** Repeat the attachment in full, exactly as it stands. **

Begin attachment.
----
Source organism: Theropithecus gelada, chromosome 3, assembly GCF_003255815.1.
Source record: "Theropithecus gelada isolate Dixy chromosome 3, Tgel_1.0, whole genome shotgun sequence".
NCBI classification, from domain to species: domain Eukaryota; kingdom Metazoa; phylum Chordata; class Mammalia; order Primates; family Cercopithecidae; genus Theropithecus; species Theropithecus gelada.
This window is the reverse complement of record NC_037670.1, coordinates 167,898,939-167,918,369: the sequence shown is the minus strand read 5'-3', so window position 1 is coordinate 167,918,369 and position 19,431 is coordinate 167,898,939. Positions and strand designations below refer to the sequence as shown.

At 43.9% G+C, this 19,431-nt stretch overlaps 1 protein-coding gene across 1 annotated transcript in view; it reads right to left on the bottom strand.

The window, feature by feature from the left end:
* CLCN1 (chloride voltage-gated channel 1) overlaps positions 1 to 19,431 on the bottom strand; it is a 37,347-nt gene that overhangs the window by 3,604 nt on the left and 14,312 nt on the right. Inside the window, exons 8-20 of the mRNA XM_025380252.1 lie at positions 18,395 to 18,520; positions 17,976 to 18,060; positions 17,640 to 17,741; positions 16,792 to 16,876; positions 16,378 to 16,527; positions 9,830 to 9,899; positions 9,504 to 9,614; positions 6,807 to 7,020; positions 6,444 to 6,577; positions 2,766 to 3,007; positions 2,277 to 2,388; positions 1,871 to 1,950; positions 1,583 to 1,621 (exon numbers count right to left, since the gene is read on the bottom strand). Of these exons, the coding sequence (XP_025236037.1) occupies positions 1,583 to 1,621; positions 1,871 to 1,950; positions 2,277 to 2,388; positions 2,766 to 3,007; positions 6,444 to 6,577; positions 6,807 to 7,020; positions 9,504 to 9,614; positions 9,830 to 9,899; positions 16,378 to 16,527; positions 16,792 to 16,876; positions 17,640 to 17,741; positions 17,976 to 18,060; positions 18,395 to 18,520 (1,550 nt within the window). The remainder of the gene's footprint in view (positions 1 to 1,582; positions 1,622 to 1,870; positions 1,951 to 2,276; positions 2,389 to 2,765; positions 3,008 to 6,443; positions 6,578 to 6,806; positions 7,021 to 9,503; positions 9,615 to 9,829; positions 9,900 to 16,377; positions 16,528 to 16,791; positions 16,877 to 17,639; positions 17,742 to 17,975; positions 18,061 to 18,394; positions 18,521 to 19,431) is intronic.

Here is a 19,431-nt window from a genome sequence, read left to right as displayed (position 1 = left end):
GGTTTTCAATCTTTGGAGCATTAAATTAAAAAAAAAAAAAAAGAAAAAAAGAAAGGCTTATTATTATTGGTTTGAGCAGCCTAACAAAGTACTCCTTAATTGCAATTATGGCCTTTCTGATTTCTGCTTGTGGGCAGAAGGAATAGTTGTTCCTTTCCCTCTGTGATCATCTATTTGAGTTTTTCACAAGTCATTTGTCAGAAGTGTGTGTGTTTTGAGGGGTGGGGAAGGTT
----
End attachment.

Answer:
Source organism: Theropithecus gelada, chromosome 3, assembly GCF_003255815.1.
Source record: "Theropithecus gelada isolate Dixy chromosome 3, Tgel_1.0, whole genome shotgun sequence".
NCBI classification, from domain to species: domain Eukaryota; kingdom Metazoa; phylum Chordata; class Mammalia; order Primates; family Cercopithecidae; genus Theropithecus; species Theropithecus gelada.
This window is the reverse complement of record NC_037670.1, coordinates 167,898,939-167,918,369: the sequence shown is the minus strand read 5'-3', so window position 1 is coordinate 167,918,369 and position 19,431 is coordinate 167,898,939. Positions and strand designations below refer to the sequence as shown.

At 43.9% G+C, this 19,431-nt stretch overlaps 1 protein-coding gene across 1 annotated transcript in view; it reads right to left on the bottom strand.

The window, feature by feature from the left end:
* CLCN1 (chloride voltage-gated channel 1) overlaps positions 1 to 19,431 on the bottom strand; it is a 37,347-nt gene that overhangs the window by 3,604 nt on the left and 14,312 nt on the right. Inside the window, exons 8-20 of the mRNA XM_025380252.1 lie at positions 18,395 to 18,520; positions 17,976 to 18,060; positions 17,640 to 17,741; positions 16,792 to 16,876; positions 16,378 to 16,527; positions 9,830 to 9,899; positions 9,504 to 9,614; positions 6,807 to 7,020; positions 6,444 to 6,577; positions 2,766 to 3,007; positions 2,277 to 2,388; positions 1,871 to 1,950; positions 1,583 to 1,621 (exon numbers count right to left, since the gene is read on the bottom strand). Of these exons, the coding sequence (XP_025236037.1) occupies positions 1,583 to 1,621; positions 1,871 to 1,950; positions 2,277 to 2,388; positions 2,766 to 3,007; positions 6,444 to 6,577; positions 6,807 to 7,020; positions 9,504 to 9,614; positions 9,830 to 9,899; positions 16,378 to 16,527; positions 16,792 to 16,876; positions 17,640 to 17,741; positions 17,976 to 18,060; positions 18,395 to 18,520 (1,550 nt within the window). The remainder of the gene's footprint in view (positions 1 to 1,582; positions 1,622 to 1,870; positions 1,951 to 2,276; positions 2,389 to 2,765; positions 3,008 to 6,443; positions 6,578 to 6,806; positions 7,021 to 9,503; positions 9,615 to 9,829; positions 9,900 to 16,377; positions 16,528 to 16,791; positions 16,877 to 17,639; positions 17,742 to 17,975; positions 18,061 to 18,394; positions 18,521 to 19,431) is intronic.

Here is a 19,431-nt window from a genome sequence, read left to right as displayed (position 1 = left end):
GGTTTTCAATCTTTGGAGCATTAAATTAAAAAAAAAAAAAAAGAAAAAAAGAAAGGCTTATTATTATTGGTTTGAGCAGCCTAACAAAGTACTCCTTAATTGCAATTATGGCCTTTCTGATTTCTGCTTGTGGGCAGAAGGAATAGTTGTTCCTTTCCCTCTGTGATCATCTATTTGAGTTTTTCACAAGTCATTTGTCAGAAGTGTGTGTGTTTTGAGGGGTGGGGAAGGTT